[read: people] to migrate, review, test, and edit the materials. I wish we did, because the project is interesting, and an excellent poster project for showing off single-sourced, format-neutral, structured writing. If we wrote it well, we could replace a huge section in that pesky monolithic system documentation (that is our current deliverable) with concise, user-friendly DITA topics. If only I could see outside the confines of this resource box.
Serendipitously, the folks down in the Conversion Training department had a bit of down time between client site visits. We asked if they would be interested in helping out. Their response was a resounding “yes!” Not only were they quick, they were thorough and pleasant to work with. (My new best friends.)
The Implementations department manager identified a Subject Matter Expert (SME) who not only knew her stuff, but somehow took to granularity and re-use like… well, you know the cliché. She built a team to help her author, review, test, and assure the quality of the topics. (If you know me, you won’t be surprised that I’m inserting a “She rocks!” here.) We worked in sprints, collaborated often, and created a symbiotic process. Truly, our company is a “let’s-get-down-to-it, roll-up-your-shirt-sleeves-and-dig-in” kinda crowd. With that kind of willingness—combined with client-driven need and DITA know-how—we had to succeed!
1. A Conversion Trainer, without any experience writing in XML or using DITA standards, migrated the information from Microsoft Word documents into an XML template.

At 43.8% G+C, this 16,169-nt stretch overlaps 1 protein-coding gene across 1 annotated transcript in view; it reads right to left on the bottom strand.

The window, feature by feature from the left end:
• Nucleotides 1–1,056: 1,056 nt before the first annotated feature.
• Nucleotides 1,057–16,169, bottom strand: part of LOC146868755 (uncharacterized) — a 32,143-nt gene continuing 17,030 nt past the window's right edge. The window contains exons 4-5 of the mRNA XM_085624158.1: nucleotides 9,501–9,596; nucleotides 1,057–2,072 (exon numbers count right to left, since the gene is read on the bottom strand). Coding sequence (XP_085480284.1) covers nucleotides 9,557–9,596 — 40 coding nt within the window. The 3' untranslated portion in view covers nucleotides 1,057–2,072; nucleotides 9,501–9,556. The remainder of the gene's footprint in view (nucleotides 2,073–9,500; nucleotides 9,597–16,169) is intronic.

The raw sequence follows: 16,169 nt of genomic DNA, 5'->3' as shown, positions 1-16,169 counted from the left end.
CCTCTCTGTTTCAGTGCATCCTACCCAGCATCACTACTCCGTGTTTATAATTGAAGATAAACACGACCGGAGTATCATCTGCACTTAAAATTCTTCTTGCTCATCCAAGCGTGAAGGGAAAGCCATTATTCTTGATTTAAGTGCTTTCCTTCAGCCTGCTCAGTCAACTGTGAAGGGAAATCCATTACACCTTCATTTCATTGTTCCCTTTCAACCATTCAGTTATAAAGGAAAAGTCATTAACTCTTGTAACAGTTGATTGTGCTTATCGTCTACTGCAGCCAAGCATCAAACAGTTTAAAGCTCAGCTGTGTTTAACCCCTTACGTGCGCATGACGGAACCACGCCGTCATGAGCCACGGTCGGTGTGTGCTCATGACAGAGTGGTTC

2. The Implementations SME, also without experience writing in XML using DITA standards, revised documents for technical accuracy.
3. Our DITA writers tagged content, identified re-use, and copy-edited the topics.
4. I mapped, scrubbed, and initiated our tried-and-true collaboration process and served as the Project Manager.
5. Magic happened. No, really. Once our SME saw how we did the DITA thing, she “got” it. She began identifying big chunks of re-use and then telling me how to code it, structure, and map it. She was on fire!
6. The Technical Publications Software Engineer tweaked the toolkit, programmed style sheets and coded DITAval files, created tools to track percentage of re-use. You know, he pulled all kinds of tricks out of his hat, as magicians do.
7. Members of the Operations Support group reviewed our work and identified changes.
8. Our Editor meticulously edited our master re-use document and polished each topic.
9. The Technical Publications Software Engineer rendered the deliverables.
We repeated the steps above until we ran up against the deadline. It’s show time!
Test Driving the Deliverable